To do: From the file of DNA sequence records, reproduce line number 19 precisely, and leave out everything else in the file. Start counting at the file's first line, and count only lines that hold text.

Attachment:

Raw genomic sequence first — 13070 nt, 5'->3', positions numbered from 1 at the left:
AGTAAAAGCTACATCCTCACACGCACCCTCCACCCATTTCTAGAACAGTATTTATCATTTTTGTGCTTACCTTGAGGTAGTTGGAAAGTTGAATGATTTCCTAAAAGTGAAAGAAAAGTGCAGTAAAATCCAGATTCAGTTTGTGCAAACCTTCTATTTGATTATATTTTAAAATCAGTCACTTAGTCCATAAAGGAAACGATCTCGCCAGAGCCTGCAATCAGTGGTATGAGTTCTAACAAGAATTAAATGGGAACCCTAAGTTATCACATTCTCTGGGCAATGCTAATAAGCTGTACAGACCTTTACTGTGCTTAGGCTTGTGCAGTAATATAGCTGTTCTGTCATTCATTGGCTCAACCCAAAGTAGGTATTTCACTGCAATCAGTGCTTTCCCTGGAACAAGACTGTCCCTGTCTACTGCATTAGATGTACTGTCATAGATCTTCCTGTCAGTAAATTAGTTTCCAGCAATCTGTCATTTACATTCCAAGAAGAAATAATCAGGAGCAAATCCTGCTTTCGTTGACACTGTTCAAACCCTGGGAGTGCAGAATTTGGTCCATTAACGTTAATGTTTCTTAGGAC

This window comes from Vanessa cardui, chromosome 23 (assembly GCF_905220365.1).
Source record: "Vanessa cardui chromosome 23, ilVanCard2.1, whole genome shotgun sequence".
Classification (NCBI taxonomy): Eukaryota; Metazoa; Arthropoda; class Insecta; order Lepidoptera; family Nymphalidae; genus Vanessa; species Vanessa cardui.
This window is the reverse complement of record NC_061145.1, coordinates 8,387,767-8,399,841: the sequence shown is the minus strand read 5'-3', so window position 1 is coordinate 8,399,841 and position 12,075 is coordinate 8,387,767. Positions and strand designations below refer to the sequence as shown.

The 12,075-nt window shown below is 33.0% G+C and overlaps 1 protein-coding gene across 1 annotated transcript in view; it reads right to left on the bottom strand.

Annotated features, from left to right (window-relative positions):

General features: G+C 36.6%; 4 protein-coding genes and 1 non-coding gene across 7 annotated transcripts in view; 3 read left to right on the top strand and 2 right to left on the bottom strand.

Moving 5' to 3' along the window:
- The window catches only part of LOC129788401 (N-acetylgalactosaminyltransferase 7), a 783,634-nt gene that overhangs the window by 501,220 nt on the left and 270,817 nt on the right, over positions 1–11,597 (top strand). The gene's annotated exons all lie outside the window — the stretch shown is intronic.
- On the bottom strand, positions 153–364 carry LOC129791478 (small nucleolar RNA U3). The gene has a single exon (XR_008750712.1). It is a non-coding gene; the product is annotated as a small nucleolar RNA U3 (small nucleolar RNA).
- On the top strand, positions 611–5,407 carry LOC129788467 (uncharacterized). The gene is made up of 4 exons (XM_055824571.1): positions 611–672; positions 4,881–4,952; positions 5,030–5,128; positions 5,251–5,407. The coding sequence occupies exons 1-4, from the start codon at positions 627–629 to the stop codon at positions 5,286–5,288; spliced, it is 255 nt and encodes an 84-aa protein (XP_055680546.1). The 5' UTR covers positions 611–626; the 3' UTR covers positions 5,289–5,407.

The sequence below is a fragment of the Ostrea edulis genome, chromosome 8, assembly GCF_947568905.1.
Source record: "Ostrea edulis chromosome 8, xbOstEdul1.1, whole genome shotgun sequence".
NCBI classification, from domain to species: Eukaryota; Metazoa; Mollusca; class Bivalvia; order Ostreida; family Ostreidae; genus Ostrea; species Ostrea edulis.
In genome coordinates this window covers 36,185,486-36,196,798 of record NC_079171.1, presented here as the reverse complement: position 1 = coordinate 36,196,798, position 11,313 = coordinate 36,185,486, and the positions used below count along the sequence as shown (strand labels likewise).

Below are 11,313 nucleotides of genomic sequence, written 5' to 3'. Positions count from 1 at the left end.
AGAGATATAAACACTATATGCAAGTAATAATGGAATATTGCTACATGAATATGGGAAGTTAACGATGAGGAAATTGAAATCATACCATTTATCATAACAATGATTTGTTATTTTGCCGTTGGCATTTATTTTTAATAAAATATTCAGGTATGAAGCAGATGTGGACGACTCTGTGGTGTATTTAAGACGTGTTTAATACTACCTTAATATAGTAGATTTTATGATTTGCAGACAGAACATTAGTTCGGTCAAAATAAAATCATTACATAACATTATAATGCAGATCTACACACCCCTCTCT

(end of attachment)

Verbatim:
AGAGATATAAACACTATATGCAAGTAATAATGGAATATTGCTACATGAATATGGGAAGTTAACGATGAGGAAATTGAAATCATACCATTTATCATAACAATGATTTGTTATTTTGCCGTTGGCATTTATTTTTAATAAAATATTCAGGTATGAAGCAGATGTGGACGACTCTGTGGTGTATTTAAGACGTGTTTAATACTACCTTAATATAGTAGATTTTATGATTTGCAGACAGAACATTAGTTCGGTCAAAATAAAATCATTACATAACATTATAATGCAGATCTACACACCCCTCTCT